More than a Salary: why employee benefits matter
In recent years, benefits have become an essential part of the modern workplace. From private medical insurance and employer pension contributions to cycle-to-work schemes, learning and development (L&D), bonuses, and subsidised lunches, benefits are designed to boost employee morale, increase retention, and attract top talent.
Many employers seeking to recruit candidates in 2023 are focusing their efforts on job descriptions and neglecting to showcase their employee benefits. Featuring your employee benefits in job adverts and the careers section of your website enables you to showcase your employer brand and stay relevant in the competition for talent.
In these challenging economic times and with the increase in the cost of living, passive candidates may be more hesitant to move. And those seeking work might be more reluctant to switch employers.
Benefits are one way in which firms can attract new talent. A company culture that puts employees’ needs first helps in a skills short market. Relevant benefits are a powerful way to attract top candidates who may be hesitant to switch roles. These benefits could include:
- remote working
- private healthcare
- flexible hours
- holistic therapies such as reiki and reflexology at work
- enhanced annual leave
Attracting Gen Z
For Gen Z, softer values and benefits are more important than for any previous generation. That includes benefits such as:
- a diverse and inclusive workplace
- gender pay-gap policies
- mental health and wellbeing support
- flexible hours, including hybrid working patterns
- opportunities for sabbaticals
- enhanced non-statutory pay
Focus your job adverts on these areas if you want to appeal to recent graduates and second jobbers that fall into this demographic.
What workers want
In a post-pandemic world, workers want to work for a company that fits with their lifestyle and values. That might mean ditching more traditional and less popular benefits in favour of more relevant or personalised ones. To build an effective employee benefits scheme, HR teams should listen to people within the company and provide schemes that will benefit them.
There is a trend towards employers taking a more bespoke approach and cutting back on a one-size-fits-all approach to benefits. Companies that stand out are the ones that provide a more individualised service that is tailored to individual employees’ interests. To do this, HR teams are conducting research to see what motivates employees and what their core competitors are offering as part of their benefits packages.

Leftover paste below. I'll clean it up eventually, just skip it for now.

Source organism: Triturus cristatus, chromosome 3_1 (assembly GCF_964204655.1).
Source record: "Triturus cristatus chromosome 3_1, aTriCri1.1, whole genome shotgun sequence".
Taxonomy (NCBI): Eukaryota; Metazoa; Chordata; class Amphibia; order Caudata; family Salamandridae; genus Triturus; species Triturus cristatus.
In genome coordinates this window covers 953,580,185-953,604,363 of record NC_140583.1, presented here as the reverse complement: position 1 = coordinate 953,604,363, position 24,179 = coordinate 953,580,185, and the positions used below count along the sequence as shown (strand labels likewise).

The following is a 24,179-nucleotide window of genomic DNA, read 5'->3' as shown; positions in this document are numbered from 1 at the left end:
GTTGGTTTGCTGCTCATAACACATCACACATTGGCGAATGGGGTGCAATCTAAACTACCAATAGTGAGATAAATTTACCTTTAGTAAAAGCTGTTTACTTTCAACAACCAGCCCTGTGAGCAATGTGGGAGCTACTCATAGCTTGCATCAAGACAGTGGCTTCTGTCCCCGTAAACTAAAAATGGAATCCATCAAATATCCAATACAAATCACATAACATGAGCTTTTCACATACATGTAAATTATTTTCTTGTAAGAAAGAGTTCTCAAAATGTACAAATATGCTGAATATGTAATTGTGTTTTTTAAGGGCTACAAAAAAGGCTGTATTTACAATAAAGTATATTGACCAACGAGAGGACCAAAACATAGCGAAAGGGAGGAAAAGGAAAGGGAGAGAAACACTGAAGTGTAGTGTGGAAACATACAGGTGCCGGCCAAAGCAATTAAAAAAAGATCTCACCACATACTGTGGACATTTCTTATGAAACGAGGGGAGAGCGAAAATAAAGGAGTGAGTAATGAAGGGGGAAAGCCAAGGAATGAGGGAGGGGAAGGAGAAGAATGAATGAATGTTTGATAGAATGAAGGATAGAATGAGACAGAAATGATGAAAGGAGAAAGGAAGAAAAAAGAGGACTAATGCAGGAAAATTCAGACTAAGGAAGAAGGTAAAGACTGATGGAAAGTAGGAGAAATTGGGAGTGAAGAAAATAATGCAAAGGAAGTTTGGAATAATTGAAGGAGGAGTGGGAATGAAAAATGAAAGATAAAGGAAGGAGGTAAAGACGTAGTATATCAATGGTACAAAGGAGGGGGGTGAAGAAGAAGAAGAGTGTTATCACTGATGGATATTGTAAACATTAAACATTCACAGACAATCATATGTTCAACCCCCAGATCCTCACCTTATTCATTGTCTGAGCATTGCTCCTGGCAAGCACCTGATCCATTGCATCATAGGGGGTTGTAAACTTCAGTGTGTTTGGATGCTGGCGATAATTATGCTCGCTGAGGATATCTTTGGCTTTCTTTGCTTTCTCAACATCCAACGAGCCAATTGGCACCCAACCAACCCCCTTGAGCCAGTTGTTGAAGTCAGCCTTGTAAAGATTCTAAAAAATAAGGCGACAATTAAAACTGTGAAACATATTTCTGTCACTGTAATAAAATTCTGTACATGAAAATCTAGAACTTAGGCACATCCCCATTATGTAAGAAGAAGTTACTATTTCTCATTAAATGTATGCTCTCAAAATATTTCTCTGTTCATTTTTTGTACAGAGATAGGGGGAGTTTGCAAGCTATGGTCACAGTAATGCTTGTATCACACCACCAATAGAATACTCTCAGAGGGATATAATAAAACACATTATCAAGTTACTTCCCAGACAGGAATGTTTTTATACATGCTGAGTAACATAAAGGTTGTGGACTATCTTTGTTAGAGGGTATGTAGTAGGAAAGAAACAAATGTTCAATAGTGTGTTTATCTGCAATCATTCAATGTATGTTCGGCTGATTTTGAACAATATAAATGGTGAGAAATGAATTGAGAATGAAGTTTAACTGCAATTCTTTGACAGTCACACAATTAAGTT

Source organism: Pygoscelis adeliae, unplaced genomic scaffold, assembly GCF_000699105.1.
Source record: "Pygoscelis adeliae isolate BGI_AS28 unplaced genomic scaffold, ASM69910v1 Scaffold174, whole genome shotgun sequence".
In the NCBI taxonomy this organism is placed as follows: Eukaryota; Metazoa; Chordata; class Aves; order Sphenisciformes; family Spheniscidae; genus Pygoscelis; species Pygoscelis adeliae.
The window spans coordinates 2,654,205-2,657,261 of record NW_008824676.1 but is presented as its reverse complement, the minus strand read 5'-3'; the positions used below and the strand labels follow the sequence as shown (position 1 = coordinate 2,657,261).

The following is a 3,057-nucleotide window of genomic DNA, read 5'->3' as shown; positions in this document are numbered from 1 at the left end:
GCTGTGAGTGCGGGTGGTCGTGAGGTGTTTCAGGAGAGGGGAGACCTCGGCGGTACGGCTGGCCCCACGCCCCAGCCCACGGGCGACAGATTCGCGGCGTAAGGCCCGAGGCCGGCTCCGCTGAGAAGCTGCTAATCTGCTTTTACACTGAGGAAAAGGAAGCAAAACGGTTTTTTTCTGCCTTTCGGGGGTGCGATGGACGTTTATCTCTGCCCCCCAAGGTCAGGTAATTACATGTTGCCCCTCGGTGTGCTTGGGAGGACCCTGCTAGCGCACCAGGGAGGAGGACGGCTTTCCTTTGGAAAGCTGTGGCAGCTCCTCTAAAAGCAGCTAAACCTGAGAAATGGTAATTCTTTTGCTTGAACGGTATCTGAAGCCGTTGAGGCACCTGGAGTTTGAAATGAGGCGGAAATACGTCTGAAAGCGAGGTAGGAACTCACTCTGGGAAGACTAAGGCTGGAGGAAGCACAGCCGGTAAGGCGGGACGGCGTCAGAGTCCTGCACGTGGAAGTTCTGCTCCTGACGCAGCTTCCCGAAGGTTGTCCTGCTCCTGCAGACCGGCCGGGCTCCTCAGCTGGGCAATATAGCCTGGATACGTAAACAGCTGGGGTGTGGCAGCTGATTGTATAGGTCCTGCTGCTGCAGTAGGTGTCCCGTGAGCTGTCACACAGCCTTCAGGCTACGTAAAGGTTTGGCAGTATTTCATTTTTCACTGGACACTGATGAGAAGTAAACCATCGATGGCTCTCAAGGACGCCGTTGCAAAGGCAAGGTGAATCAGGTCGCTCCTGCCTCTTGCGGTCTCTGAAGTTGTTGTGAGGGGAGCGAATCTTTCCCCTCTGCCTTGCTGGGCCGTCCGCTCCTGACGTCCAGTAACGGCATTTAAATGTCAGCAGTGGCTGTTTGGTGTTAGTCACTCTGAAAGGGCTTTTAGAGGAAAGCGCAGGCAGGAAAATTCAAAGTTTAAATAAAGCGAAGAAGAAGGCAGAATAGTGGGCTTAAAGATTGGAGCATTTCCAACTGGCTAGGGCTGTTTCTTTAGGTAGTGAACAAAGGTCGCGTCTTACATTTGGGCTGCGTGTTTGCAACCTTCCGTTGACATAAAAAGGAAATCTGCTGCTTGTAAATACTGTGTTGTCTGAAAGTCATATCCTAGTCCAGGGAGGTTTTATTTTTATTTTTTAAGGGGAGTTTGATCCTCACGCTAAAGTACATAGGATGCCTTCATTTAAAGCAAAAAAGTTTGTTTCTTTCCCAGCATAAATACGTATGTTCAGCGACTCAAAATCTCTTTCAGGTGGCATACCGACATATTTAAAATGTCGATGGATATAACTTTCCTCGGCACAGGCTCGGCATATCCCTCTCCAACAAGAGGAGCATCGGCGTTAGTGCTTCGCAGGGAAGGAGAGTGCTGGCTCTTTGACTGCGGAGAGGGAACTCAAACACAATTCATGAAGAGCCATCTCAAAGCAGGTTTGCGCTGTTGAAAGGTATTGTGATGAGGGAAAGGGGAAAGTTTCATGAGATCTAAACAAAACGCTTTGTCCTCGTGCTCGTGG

Since many office workers took to working from home during the COVID-19 pandemic, it is no surprise that today’s professionals are attracted to employers that offer flexible working, such as condensed working hours. For the experienced professional, there is evidence that condensed working hours, for example, can boost productivity. Microsoft tested out a four-day workweek in its Japan offices in 2019 and found that as a result, employees were not only happier but more productive. And a more recent trial has been taking place globally.
As Gen Z becomes a core focus in the job market, a combination of job features is likely to become more important. It could mean that HR departments and companies need to consider developing these areas:
- emotional and mental health support
- life event leave
- diversity and inclusivity initiatives
The current cost of living means that regardless of employee seniority and salary, many employees are looking for ways to reduce spending, and benefits can supplement their salaries. A robust benefits package can be a cost-efficient solution for both employees and employers.
Benefits that staff can use to improve their physical and mental health make it more likely that employees will be productive, engaged, and effective at work.
Only a third (35%) of employees who do not have access to benefits and rewards are happy in their current roles and are not seeking a new job. Among those without access to rewards, 72% believed their employer does not care about how the cost-of-living crisis impacts them.
Businesses that offer life-enhancing benefits and extras are more likely to retain and recruit skilled staff. Two-thirds (65%) of those with employee rewards and benefits said they were happy and secure in their job.
Boosting morale with benefits
According to recent research from Perkbox, employees are using their corporate benefits. With costs going up, staff are using their benefits to support leisure purchases, including gym memberships and holidays. The research found a 126% rise in food delivery redemptions and a 26% increase in gym membership discounts between April 2022 and April 2023.
With the high cost of childcare and commuting, salary sacrifice benefits can be a lifeline for employees. These benefits can include:
- childcare vouchers
- cycle to work schemes
- car schemes, such as those that enable employees to lease hybrid cars
Whatever benefits are on offer, employee benefits need to be easy to access and avoid complicated processes.
Employers should not underestimate the motivational value of what they can offer candidates beyond salary and location. Don’t risk losing the perfect candidate to a competitor by leaving out essential information about the benefits your firm is offering.
To find out more about attracting candidates to your business, contact Meraki Talent today.